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(1) Does aconservative language better preserve its roots? (for example, Romanian is said to have best preserved its Latin roots due to being geographically surrounded by countries with non-Romance languages).

(2) Or does conservative refer to the slowness of innovation in modern structures, or to the resistance to change?

(3) I was also tempted to think that maybe it refers to resistance to influences from other languages,that is, when a language will try to find a new word of its own, rather than borrowing a ready one from a different language.

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    Conservative language is not a term of art. With respect to a particular linguistic dimension (eg lexis, phonology, accentuation, verbal morphology, nominal morpholgy, etc) one can talk about one language being more conservative than another; but without such a restriction, I would venture to say the phrase is more or less meaningless.
    – Colin Fine
    Dec 8 '20 at 22:59
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    Interesting related question: linguistics.stackexchange.com/q/24472/9781 Dec 9 '20 at 13:34
  • @RMonica: Interesting indeed and profitable. Thank you!
    – user31246
    Dec 9 '20 at 13:40
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It's a combination of all of those factors. For example;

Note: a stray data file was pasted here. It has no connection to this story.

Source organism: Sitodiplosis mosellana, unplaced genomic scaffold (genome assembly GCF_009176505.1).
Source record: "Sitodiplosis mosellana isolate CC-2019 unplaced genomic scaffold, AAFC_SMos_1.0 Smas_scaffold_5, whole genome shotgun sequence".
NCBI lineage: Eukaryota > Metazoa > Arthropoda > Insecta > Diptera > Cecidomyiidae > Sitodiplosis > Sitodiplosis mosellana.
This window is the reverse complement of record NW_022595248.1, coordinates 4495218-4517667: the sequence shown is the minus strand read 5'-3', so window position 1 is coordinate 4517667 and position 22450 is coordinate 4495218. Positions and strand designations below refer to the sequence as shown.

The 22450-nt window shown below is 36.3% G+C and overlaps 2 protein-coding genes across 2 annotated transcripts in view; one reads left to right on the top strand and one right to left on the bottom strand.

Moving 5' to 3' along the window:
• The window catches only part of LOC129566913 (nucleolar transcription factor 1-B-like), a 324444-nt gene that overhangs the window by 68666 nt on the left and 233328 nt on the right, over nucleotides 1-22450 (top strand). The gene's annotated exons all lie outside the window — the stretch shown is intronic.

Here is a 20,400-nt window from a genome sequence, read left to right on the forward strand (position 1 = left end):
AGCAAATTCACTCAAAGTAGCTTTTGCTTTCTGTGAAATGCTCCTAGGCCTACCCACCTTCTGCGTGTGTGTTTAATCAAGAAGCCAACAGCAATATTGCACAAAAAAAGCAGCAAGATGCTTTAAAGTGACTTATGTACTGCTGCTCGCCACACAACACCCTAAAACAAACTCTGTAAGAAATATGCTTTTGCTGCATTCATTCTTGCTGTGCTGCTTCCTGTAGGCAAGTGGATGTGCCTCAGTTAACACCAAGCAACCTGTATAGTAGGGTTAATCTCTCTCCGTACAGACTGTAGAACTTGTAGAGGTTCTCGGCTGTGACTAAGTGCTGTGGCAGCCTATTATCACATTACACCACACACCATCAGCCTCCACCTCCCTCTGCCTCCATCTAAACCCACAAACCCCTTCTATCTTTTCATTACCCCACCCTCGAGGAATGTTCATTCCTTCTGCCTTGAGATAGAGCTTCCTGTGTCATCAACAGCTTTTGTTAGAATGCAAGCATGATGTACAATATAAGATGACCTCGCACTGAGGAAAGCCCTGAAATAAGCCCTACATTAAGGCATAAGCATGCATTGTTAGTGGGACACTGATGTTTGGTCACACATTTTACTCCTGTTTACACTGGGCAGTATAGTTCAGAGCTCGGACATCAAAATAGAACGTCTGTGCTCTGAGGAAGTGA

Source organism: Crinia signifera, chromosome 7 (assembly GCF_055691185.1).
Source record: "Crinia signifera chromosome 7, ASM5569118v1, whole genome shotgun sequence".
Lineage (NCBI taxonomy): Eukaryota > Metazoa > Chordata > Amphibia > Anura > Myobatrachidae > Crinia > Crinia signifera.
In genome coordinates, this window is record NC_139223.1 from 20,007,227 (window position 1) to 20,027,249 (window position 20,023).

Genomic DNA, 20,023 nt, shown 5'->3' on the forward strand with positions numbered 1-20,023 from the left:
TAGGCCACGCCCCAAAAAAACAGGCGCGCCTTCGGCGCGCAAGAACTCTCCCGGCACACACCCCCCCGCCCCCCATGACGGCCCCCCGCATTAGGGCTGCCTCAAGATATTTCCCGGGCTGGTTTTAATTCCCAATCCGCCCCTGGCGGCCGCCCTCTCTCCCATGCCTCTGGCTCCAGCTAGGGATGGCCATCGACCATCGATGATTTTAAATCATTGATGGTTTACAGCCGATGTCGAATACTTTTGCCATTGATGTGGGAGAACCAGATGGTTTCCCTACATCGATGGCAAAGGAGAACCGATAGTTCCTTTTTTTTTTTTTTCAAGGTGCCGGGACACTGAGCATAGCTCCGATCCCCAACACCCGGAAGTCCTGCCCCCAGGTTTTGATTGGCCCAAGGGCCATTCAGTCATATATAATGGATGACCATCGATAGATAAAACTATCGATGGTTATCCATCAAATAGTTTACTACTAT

• Ancient Greek is often considered a grammatically conservative IE language because the Indo-European nominal number system (Singular, Dual and plural) is very well preserved.

• Sanskrit is considered a phonologically conservative IE language, because much of the PIE sound system is preserved.

• Languages being resistant to other languages is often more of a factor of geographic isolation that causes the factors above to be true. However, languages there is no hard and fast rule linking the two.

• The preservation of roots reflects the extent of sound change. More conservative languages preserve the sound systems of their Proto languages better, and therefore preserve vocabulary better. However, semantic drift is often a factor in changing the meanings of terms derived from roots.

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